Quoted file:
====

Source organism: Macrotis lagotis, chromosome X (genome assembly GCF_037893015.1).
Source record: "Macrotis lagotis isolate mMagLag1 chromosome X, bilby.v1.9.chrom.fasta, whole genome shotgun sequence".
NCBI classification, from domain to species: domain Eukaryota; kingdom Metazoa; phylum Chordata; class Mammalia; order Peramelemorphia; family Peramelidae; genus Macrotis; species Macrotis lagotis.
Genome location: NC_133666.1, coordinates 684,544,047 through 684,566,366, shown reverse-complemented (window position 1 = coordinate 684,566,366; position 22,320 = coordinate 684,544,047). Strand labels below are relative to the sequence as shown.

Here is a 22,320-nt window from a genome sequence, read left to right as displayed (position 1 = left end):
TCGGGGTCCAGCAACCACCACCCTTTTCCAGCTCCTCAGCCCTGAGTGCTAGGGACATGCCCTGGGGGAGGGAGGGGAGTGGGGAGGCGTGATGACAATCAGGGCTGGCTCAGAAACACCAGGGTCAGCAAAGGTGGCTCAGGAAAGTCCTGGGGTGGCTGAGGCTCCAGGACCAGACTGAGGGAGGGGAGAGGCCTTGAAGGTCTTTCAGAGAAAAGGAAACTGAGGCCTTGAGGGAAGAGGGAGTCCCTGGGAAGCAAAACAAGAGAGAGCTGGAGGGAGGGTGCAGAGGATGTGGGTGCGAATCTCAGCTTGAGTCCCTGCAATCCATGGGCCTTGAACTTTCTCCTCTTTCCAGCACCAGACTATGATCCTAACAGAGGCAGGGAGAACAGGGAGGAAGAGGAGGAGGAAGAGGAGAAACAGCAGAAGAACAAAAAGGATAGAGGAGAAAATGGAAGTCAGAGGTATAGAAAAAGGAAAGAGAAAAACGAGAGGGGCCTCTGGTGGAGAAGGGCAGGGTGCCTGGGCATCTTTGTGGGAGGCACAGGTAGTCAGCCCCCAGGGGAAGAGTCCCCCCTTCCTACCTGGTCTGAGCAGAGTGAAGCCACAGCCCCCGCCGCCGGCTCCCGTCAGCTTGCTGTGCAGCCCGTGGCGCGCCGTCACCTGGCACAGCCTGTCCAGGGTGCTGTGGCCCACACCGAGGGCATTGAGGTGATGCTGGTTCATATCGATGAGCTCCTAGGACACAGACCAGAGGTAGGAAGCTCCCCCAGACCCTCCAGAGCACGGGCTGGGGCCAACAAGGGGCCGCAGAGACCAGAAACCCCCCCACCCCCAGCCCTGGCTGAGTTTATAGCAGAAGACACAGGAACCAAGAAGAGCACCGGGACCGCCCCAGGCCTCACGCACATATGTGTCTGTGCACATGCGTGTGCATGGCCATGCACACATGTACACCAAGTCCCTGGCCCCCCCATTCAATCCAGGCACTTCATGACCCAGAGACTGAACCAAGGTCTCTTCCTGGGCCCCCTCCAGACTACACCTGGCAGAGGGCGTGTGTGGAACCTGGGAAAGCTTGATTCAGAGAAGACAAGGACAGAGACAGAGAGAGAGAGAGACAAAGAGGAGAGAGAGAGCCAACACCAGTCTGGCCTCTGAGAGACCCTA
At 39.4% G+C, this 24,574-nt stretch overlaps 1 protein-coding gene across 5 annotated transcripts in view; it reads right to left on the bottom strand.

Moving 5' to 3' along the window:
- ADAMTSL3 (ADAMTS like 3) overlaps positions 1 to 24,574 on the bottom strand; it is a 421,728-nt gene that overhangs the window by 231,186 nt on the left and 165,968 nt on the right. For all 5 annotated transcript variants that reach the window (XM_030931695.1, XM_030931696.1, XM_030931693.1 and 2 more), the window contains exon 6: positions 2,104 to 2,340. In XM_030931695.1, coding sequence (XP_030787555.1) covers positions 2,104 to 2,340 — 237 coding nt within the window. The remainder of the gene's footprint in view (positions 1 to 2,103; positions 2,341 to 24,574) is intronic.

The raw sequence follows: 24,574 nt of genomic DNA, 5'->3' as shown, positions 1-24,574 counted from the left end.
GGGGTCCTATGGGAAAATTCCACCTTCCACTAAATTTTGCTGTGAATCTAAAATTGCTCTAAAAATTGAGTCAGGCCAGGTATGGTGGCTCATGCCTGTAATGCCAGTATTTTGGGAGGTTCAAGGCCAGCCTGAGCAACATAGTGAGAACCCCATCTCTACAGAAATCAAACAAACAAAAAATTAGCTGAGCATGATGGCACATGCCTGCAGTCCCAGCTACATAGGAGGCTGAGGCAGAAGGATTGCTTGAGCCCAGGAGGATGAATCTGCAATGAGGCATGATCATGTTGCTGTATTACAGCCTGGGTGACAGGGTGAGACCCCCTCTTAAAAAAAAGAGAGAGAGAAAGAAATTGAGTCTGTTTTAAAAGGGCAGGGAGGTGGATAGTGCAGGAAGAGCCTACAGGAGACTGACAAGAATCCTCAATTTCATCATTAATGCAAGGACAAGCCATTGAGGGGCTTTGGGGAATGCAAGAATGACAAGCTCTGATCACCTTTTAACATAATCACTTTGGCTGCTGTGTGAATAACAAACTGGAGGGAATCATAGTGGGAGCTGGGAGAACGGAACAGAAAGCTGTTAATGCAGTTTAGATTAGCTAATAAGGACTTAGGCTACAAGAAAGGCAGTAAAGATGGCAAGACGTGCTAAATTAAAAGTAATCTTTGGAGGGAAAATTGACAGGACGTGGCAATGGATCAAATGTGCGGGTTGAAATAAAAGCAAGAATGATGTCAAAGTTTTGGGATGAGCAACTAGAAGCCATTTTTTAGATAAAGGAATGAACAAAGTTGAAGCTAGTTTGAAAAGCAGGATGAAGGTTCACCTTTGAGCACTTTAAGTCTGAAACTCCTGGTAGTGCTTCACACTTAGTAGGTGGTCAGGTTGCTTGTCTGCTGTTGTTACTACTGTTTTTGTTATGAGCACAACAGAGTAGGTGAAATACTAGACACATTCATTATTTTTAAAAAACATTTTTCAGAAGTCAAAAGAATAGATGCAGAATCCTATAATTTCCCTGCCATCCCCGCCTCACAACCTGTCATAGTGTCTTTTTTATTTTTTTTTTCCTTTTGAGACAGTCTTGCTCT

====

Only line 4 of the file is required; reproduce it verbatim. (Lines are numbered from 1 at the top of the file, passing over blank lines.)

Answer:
Genome location: NC_133666.1, coordinates 684,544,047 through 684,566,366, shown reverse-complemented (window position 1 = coordinate 684,566,366; position 22,320 = coordinate 684,544,047). Strand labels below are relative to the sequence as shown.